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jedijenchan

new kid
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Aug 16, 2013
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I would like to append a message that I posted here, but it's been locked. It's ok. no problem. This probably should be separate anyway.

Anyway, I wanted to say that I really did enjoy working with the people at my store. I kind of enjoyed my job, but the hours just were not kind to my health and well being.

Regrettably, I am leaving target on a sour note. An unexpected injury and illness had forced me to call in many days, and leave early a few days in between. I am feeling a bit better these past few days, and I will do my best to push myself these last few days to leave in a dignified manner.

I actually like my coworkers. I really like the ones I have met on this job. The majority of them are very nice.

You see, I didn't mind the job. What I didn't like was the snotty managers that felt that I should be talked to like a five year old and disrespected. they were all very young, and not very "life experienced" and seemed to feel that it was their chance to "boss around the adults". A few of them seemed to be on a power trip more than half of the time, and would not answer any questions. I was not the only one at the store to experience this treatment. I understand that they have to answer to someone else, and I answer to them. I completely respected them, but they seemed not to understand that I had no grasp of the way things worked, and expected too much.

My "zoning" was never good enough, and it seems they wanted to stick me in the areas that no one else wanted, or that were excessively difficult. On my first full day after training, I was assigned to an area that i was told was the most difficult in the store - it was an entire right side of a store. It contained such things as cards/party, home office, to kitchen and seasonal. I was chastised for not zoning fast enough. I was chastised for leaving "messy" isles. As soon as i would clean up an isle, it would be torn up by customers and their kids.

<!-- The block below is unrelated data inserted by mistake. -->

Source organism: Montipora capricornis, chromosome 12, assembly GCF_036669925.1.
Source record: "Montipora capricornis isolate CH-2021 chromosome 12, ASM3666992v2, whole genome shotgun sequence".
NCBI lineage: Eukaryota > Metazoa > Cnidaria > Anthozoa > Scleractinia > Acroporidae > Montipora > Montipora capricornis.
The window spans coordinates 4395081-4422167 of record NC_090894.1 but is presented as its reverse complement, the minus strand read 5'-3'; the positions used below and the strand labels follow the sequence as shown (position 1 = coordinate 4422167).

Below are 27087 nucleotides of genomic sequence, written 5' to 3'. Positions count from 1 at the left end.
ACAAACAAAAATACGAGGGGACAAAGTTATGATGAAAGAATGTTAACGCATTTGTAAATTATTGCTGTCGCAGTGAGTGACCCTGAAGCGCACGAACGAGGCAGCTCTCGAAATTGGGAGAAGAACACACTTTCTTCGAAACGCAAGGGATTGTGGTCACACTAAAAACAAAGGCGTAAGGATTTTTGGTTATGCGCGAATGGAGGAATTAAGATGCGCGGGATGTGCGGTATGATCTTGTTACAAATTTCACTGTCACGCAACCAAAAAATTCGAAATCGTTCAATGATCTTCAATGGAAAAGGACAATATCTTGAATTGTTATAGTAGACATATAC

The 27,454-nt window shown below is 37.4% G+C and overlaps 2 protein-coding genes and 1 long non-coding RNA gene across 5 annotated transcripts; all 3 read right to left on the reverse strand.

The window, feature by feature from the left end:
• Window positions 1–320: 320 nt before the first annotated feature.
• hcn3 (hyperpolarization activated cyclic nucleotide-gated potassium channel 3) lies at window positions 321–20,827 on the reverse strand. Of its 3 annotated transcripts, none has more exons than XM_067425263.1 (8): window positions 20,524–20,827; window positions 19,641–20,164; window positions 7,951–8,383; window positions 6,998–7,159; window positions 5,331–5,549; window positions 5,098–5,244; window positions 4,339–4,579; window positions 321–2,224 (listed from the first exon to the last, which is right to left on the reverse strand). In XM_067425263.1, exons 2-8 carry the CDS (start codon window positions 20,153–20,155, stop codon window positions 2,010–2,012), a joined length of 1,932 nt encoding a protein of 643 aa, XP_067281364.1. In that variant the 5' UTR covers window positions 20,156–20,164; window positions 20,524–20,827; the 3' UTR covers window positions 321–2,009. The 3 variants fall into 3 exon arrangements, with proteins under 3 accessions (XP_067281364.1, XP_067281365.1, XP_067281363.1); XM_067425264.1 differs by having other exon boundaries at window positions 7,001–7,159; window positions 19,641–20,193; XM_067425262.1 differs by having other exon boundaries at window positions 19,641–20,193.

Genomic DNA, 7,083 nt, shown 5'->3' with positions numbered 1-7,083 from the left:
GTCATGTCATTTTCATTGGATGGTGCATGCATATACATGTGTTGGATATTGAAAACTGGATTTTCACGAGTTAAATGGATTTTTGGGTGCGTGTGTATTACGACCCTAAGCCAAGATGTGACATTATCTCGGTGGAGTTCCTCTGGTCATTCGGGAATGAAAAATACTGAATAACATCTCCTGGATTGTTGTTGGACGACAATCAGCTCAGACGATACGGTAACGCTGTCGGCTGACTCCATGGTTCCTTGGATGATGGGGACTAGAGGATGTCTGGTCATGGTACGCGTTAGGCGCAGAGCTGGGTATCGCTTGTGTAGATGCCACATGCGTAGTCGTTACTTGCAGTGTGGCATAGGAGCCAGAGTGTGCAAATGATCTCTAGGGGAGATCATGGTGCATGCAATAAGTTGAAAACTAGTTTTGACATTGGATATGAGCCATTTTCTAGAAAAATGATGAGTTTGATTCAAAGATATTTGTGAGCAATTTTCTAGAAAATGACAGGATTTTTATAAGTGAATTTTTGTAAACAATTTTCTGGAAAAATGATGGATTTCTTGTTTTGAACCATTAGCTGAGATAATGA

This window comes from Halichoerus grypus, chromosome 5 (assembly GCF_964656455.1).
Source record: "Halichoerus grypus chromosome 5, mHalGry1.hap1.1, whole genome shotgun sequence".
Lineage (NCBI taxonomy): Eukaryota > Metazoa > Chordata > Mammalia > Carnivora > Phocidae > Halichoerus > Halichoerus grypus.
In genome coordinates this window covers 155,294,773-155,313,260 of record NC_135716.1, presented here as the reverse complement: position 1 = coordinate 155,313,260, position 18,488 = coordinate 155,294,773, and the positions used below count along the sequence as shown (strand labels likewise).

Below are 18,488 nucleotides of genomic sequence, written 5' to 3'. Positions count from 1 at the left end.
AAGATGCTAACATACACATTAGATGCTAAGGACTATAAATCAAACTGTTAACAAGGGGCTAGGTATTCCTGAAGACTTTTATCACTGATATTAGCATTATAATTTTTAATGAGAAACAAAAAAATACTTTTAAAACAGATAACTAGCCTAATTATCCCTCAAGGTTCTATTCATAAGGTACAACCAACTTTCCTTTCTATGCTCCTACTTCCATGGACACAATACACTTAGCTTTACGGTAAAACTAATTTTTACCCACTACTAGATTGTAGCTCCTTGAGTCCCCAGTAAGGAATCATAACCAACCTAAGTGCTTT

Then I was getting called for cashier backup every 30 minutes. It was busy. I was asked "what have you been doing for the past 4 hours". I told them. They did not like what I had to say. All they said in return was "fix isle LN".

I would really like to understand how one is expected to zone a section that big, while helping customers every 5 minutes(some took more than 20 minutes of my time looking for school supplies), while responding to backup for cashier, and getting different directions every 10 minutes, and then attending a "team huddle" for 20-30 minutes. It's humanly impossible.

At first, I took the fast paced environment challenge as positive - losing weight, getting in shape, etc, but it became such a psychical burden on me that I was almost unable to walk the next day regardless of what insoles I used in my shoes or how long I soaked my feet at night. It became so bad, that on my days off, I was unable to complete any of the tasks I needed to personally, and I was exhausted.